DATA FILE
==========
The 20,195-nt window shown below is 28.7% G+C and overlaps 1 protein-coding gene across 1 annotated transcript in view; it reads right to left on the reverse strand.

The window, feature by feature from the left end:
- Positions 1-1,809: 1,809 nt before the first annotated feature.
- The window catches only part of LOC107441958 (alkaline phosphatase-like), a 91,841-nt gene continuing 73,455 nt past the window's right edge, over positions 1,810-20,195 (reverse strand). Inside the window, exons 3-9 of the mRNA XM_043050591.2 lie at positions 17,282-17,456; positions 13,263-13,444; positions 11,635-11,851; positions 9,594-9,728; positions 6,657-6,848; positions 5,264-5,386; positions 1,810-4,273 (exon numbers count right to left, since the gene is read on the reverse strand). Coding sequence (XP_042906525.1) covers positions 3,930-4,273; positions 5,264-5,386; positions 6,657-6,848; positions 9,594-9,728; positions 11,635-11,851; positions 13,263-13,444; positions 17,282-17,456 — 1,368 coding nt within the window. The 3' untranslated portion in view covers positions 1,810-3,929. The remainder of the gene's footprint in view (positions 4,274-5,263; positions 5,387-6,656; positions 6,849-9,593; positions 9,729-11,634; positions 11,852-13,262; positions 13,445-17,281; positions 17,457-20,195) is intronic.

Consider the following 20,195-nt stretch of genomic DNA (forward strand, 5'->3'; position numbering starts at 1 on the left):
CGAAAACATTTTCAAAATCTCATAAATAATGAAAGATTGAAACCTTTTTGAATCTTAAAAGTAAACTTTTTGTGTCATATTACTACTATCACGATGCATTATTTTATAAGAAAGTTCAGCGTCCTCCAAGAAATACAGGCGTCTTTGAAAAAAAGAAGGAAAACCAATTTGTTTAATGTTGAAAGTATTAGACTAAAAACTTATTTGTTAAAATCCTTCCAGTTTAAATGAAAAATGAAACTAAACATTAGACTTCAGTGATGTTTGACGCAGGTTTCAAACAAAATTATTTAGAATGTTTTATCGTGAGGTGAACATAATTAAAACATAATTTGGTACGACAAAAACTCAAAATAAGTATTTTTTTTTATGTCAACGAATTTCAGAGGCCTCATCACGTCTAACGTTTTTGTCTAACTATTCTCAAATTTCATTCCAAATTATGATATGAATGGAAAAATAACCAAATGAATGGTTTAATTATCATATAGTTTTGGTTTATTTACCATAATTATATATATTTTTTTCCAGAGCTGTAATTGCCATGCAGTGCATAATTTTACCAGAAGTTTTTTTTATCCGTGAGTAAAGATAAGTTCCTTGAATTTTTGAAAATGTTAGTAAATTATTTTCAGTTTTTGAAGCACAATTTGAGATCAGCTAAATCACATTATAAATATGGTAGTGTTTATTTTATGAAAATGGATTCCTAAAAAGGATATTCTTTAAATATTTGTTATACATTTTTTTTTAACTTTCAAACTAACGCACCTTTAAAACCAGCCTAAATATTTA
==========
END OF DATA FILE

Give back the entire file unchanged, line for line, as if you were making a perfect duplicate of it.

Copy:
The 20,195-nt window shown below is 28.7% G+C and overlaps 1 protein-coding gene across 1 annotated transcript in view; it reads right to left on the reverse strand.

The window, feature by feature from the left end:
- Positions 1-1,809: 1,809 nt before the first annotated feature.
- The window catches only part of LOC107441958 (alkaline phosphatase-like), a 91,841-nt gene continuing 73,455 nt past the window's right edge, over positions 1,810-20,195 (reverse strand). Inside the window, exons 3-9 of the mRNA XM_043050591.2 lie at positions 17,282-17,456; positions 13,263-13,444; positions 11,635-11,851; positions 9,594-9,728; positions 6,657-6,848; positions 5,264-5,386; positions 1,810-4,273 (exon numbers count right to left, since the gene is read on the reverse strand). Coding sequence (XP_042906525.1) covers positions 3,930-4,273; positions 5,264-5,386; positions 6,657-6,848; positions 9,594-9,728; positions 11,635-11,851; positions 13,263-13,444; positions 17,282-17,456 — 1,368 coding nt within the window. The 3' untranslated portion in view covers positions 1,810-3,929. The remainder of the gene's footprint in view (positions 4,274-5,263; positions 5,387-6,656; positions 6,849-9,593; positions 9,729-11,634; positions 11,852-13,262; positions 13,445-17,281; positions 17,457-20,195) is intronic.

Consider the following 20,195-nt stretch of genomic DNA (forward strand, 5'->3'; position numbering starts at 1 on the left):
CGAAAACATTTTCAAAATCTCATAAATAATGAAAGATTGAAACCTTTTTGAATCTTAAAAGTAAACTTTTTGTGTCATATTACTACTATCACGATGCATTATTTTATAAGAAAGTTCAGCGTCCTCCAAGAAATACAGGCGTCTTTGAAAAAAAGAAGGAAAACCAATTTGTTTAATGTTGAAAGTATTAGACTAAAAACTTATTTGTTAAAATCCTTCCAGTTTAAATGAAAAATGAAACTAAACATTAGACTTCAGTGATGTTTGACGCAGGTTTCAAACAAAATTATTTAGAATGTTTTATCGTGAGGTGAACATAATTAAAACATAATTTGGTACGACAAAAACTCAAAATAAGTATTTTTTTTTATGTCAACGAATTTCAGAGGCCTCATCACGTCTAACGTTTTTGTCTAACTATTCTCAAATTTCATTCCAAATTATGATATGAATGGAAAAATAACCAAATGAATGGTTTAATTATCATATAGTTTTGGTTTATTTACCATAATTATATATATTTTTTTCCAGAGCTGTAATTGCCATGCAGTGCATAATTTTACCAGAAGTTTTTTTTATCCGTGAGTAAAGATAAGTTCCTTGAATTTTTGAAAATGTTAGTAAATTATTTTCAGTTTTTGAAGCACAATTTGAGATCAGCTAAATCACATTATAAATATGGTAGTGTTTATTTTATGAAAATGGATTCCTAAAAAGGATATTCTTTAAATATTTGTTATACATTTTTTTTTAACTTTCAAACTAACGCACCTTTAAAACCAGCCTAAATATTTA